Well my T has been running absolutely great since i replaced the timer and had the coils rebuilt. But one thing has happened twice in the last week that is a little worry-some, especially for a new driver. Today i was cruising along at about 30 when all of a sudden she just stalled with no warning at all, no sputtering like you would expect if you were having a fuel starvation problem, just coasted to a stop. I knew i had plenty of gas, so no problem there, and when i tried to restart her she wouldn't until i choked it a few cranks. When i bought the car the last owner had drained the tank and it looked like brand new inside. I realize that lots of crappola might still be in the tank even-though it looked good to the eye. The part i cant understand is why it started after choking it if there was indeed something clogging up the works...Any thoughts?..
It could be fuel, or it could be electrical. I'd start with the simplest thing and be sure all electrical connections are tight. That includes contacts in the ignition switch.
A simple test would be to open the drain on the carburetor bowl to see if there is gas there or not. If there is no gas, maybe a sticking float valve.
Steve, an electrical problem didn't even occur to me due to the fact that it started after choking. When you say "in the ignition switch" does that mean dissembling it to look at the contact points?
Thanks Jim, I took the carb apart and cleaned it when i first bought it, but god knows what is flowing in there now.
Seems this subject is a little too boring, i should have just done more research on the search pages,..my bad.
If this happens again, as you are coasting to a stop pull the choke out. If that makes it "catch" for even a little bit, your problem is probably fuel starvation. Whether it's a stuck float or trash in the system, only examination can tell.
The reason I suggest this, is that I always run the fuel out of my carb when putting the car in to the trailer. It just stops - no sputter, no cough. But if I pull the choke while it's stopping, I can coax quite a bit of extra time out of it - which means sucking up the last bits of fuel in the carb bowl.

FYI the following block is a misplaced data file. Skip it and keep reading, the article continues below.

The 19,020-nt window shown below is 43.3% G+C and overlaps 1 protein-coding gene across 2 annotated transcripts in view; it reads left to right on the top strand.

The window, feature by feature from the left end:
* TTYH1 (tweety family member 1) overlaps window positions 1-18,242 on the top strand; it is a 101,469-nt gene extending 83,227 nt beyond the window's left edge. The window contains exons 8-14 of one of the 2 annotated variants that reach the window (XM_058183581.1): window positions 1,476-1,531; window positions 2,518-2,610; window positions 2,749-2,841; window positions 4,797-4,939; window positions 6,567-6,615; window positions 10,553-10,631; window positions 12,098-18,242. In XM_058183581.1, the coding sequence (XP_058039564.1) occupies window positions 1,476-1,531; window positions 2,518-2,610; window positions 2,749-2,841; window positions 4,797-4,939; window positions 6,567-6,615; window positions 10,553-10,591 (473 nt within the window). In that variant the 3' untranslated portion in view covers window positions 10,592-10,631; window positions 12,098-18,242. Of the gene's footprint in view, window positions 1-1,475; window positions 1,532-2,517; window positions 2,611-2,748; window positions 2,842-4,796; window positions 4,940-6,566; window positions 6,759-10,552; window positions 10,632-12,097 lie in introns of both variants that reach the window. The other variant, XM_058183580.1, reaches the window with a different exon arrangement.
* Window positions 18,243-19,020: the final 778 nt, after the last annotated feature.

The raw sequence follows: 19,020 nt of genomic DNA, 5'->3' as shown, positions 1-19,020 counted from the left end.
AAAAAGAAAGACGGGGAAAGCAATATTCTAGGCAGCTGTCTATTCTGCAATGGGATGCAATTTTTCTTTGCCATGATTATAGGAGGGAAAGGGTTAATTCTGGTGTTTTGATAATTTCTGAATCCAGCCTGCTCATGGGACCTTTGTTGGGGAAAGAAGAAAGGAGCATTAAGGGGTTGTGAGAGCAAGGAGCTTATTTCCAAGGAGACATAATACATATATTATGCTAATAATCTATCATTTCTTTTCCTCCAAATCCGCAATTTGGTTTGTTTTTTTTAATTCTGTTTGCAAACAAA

On the other hand, if choking doesn't give you a little more sputter, it's probably electrical.
The reason the ignition switch was mentioned, is that they are notorious for having their contact springs lose their oomph, and making poor contact. Since most of us have a few other keys dangling off the ignition key, bumps and vibration can move the contacts to where they lose continuity.
Rest easy, though - the really bad things, like a stripped cam gear or broken valve, are not indicated.
Best of luck!
I wouldn't open up the switch unless you find it's intermittent and need to fix it. Just check to be sure it conducts a current when you jiggle it. It's your description of sudden death that made me think electrical. With a fuel problem I'd expect some sputtering.
Thank you Peter, I thought it was a valid question and will definitely try your suggestions,..thanks again.
John, have you tried draining the fuel sediment bulb under the tank? Sometimes mine collects a bit of water and dirt(that's what it's for) and slows down the flow. Just a thought. Dave
Steve, i have huge amounts of respect for you for what you contribute to this forum. I have only been here a short time but it seems that you go the extra mile to add greatly to the conversation at hand, and as a newbie i appreciate that. I understand that some here get bored with the same old questions being asked over and over, i get it. But its also a good sign that the hobby has new blood, and is continuing into the future. All i ask of those that have been there and done that, is to just give us a chance.
I also experience the occasional episode of cruise-speed sputtering and power reduction.
For me, enriching the mixture solves the problem until the little piece of grit or crud that became lodged in the carburetor gets washed out, and then the engine acts like it's running too rich—which it now is—so then I just lean it back out.
Thanks Dave, great idea, it is definitely a suspect in a fuel system with no filter other than a screen
My 26 is doing that right now. It just quit. Then starts running again. I do get a back fire now and then. It runs on battery OK. It turns out to be the mag contact in the switch. I have the pin type switch back so getting in the switch is easy. I have a new one on the way. PK